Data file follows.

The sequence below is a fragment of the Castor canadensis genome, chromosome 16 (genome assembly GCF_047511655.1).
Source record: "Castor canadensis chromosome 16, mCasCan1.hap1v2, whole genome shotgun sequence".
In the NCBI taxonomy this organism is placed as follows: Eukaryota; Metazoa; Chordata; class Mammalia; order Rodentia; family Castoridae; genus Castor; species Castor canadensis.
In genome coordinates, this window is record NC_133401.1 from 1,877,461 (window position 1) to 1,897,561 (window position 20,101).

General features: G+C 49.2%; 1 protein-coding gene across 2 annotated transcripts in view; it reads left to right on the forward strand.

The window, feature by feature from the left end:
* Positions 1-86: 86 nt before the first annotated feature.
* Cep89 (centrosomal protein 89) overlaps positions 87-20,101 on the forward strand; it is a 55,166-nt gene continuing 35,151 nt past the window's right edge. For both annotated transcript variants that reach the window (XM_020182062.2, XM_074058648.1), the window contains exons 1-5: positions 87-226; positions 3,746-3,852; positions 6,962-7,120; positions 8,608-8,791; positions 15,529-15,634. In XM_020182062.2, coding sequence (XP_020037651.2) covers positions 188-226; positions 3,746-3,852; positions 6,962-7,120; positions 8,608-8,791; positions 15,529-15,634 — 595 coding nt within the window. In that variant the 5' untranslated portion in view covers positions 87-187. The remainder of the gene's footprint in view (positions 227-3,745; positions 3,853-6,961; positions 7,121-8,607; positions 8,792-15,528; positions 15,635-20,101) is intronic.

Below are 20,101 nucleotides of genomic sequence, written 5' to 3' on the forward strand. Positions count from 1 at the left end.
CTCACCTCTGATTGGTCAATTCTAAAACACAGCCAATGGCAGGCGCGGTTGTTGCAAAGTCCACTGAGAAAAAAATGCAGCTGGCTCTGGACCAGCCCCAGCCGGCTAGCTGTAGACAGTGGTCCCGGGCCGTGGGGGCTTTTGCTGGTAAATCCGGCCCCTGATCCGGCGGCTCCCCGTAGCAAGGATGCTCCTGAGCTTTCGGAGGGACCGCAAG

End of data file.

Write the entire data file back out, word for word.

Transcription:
The sequence below is a fragment of the Castor canadensis genome, chromosome 16 (genome assembly GCF_047511655.1).
Source record: "Castor canadensis chromosome 16, mCasCan1.hap1v2, whole genome shotgun sequence".
In the NCBI taxonomy this organism is placed as follows: Eukaryota; Metazoa; Chordata; class Mammalia; order Rodentia; family Castoridae; genus Castor; species Castor canadensis.
In genome coordinates, this window is record NC_133401.1 from 1,877,461 (window position 1) to 1,897,561 (window position 20,101).

General features: G+C 49.2%; 1 protein-coding gene across 2 annotated transcripts in view; it reads left to right on the forward strand.

The window, feature by feature from the left end:
* Positions 1-86: 86 nt before the first annotated feature.
* Cep89 (centrosomal protein 89) overlaps positions 87-20,101 on the forward strand; it is a 55,166-nt gene continuing 35,151 nt past the window's right edge. For both annotated transcript variants that reach the window (XM_020182062.2, XM_074058648.1), the window contains exons 1-5: positions 87-226; positions 3,746-3,852; positions 6,962-7,120; positions 8,608-8,791; positions 15,529-15,634. In XM_020182062.2, coding sequence (XP_020037651.2) covers positions 188-226; positions 3,746-3,852; positions 6,962-7,120; positions 8,608-8,791; positions 15,529-15,634 — 595 coding nt within the window. In that variant the 5' untranslated portion in view covers positions 87-187. The remainder of the gene's footprint in view (positions 227-3,745; positions 3,853-6,961; positions 7,121-8,607; positions 8,792-15,528; positions 15,635-20,101) is intronic.

Below are 20,101 nucleotides of genomic sequence, written 5' to 3' on the forward strand. Positions count from 1 at the left end.
CTCACCTCTGATTGGTCAATTCTAAAACACAGCCAATGGCAGGCGCGGTTGTTGCAAAGTCCACTGAGAAAAAAATGCAGCTGGCTCTGGACCAGCCCCAGCCGGCTAGCTGTAGACAGTGGTCCCGGGCCGTGGGGGCTTTTGCTGGTAAATCCGGCCCCTGATCCGGCGGCTCCCCGTAGCAAGGATGCTCCTGAGCTTTCGGAGGGACCGCAAG